Since it is through the possession of happiness that people become happy, and since happiness is in fact divinity, it is clear that it is through the possession of divinity that they become happy. But by the same logic as men become just through the possession of justice, or wise through the possession of wisdom, so those who possess divinity necessarily become divine. Each happy individual is therefore divine. While only God is so by nature, as many as you like may become so by participation. (Trans. V.E. Watts)

Boethius (or, rather, Philosophy) goes on to argue that happinessgoodness, so you are not truly happy unless you are truly good. This is part of the argument that only God, the Supreme Good, is ultimately happy. That’s a necessary piece of context. (For more context, read my review.) It’s important, because if committing murder or lying to people or stealing make you have feelings you call ‘happy’, this does not mean you are participating in divinity. In fact, according to Boethius, you wouldn’t be happy at all because evil is itself a tendency towards non-existence.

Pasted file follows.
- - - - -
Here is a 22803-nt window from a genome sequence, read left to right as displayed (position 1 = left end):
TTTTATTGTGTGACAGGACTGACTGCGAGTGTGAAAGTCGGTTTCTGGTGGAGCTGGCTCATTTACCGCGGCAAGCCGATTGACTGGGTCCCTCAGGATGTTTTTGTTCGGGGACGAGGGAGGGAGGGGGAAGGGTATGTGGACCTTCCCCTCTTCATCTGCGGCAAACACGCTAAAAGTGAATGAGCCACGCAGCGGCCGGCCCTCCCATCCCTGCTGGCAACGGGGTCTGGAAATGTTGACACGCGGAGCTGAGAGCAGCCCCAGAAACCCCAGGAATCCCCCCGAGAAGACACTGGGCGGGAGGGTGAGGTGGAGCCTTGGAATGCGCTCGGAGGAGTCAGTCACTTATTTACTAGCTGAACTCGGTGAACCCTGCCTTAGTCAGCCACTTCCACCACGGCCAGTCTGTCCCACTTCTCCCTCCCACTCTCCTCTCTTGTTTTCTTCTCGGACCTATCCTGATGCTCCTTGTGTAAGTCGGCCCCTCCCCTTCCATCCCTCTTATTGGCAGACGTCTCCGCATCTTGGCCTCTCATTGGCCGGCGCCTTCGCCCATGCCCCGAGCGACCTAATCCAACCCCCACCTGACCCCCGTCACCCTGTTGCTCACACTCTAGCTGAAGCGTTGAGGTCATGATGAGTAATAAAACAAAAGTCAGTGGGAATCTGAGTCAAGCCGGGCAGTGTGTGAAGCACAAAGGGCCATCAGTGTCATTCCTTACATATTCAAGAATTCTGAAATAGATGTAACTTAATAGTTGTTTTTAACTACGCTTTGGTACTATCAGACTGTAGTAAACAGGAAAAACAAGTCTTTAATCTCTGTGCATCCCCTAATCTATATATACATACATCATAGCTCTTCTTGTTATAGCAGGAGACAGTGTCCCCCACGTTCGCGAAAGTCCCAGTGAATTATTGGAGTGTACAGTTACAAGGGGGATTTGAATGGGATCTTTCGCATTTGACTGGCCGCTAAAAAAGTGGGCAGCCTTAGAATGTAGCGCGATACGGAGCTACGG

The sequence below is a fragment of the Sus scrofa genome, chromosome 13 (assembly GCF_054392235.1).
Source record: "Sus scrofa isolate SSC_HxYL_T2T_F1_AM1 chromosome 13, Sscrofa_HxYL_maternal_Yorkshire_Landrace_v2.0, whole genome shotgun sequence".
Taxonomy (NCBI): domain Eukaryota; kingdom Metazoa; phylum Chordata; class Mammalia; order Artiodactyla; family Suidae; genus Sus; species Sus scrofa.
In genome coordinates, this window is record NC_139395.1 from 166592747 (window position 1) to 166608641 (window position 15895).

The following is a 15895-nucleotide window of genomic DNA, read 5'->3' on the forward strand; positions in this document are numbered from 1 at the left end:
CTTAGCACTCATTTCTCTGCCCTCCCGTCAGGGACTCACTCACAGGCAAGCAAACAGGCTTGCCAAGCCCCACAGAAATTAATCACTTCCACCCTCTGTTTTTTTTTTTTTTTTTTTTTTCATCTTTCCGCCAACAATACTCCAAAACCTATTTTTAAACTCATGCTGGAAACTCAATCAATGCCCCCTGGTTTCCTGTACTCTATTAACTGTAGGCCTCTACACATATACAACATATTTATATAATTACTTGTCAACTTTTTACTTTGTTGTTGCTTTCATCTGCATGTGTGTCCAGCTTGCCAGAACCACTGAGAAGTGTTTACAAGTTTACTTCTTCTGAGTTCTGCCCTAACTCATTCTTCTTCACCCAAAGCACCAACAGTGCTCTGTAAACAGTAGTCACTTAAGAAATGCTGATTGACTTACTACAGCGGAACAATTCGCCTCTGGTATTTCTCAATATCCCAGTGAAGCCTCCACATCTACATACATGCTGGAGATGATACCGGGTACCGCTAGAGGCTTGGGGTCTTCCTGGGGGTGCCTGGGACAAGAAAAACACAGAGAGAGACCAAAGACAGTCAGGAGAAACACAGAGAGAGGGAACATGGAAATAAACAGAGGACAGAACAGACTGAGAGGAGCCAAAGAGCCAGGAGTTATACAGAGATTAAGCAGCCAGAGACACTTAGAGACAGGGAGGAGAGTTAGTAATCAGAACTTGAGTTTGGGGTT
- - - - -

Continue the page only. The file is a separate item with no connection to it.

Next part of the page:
Upon reading this passage, those of us who spend time with the Eastern Orthodox will immediately cry aloud, ‘Ah, theosis!’ And, indeed, it is part of what is going on here, part of the passage from praktike to theoria symbolised by Philosophy’s gown as she stands before the senator in his prison cell. Of these latter two words, theoria is usually Englished as contemplation. So we are back in our sixth-century contemplative context, a few decades before Gregory the Great and Augustine of Canterbury.

This, I would argue, is the philosophical basis of Christian mysticism. God is good. To be truly happy, one must be good. God is wholly good, so he is perfectly happy. Therefore, for us to become happy, we have to connect with God and have communion with Him.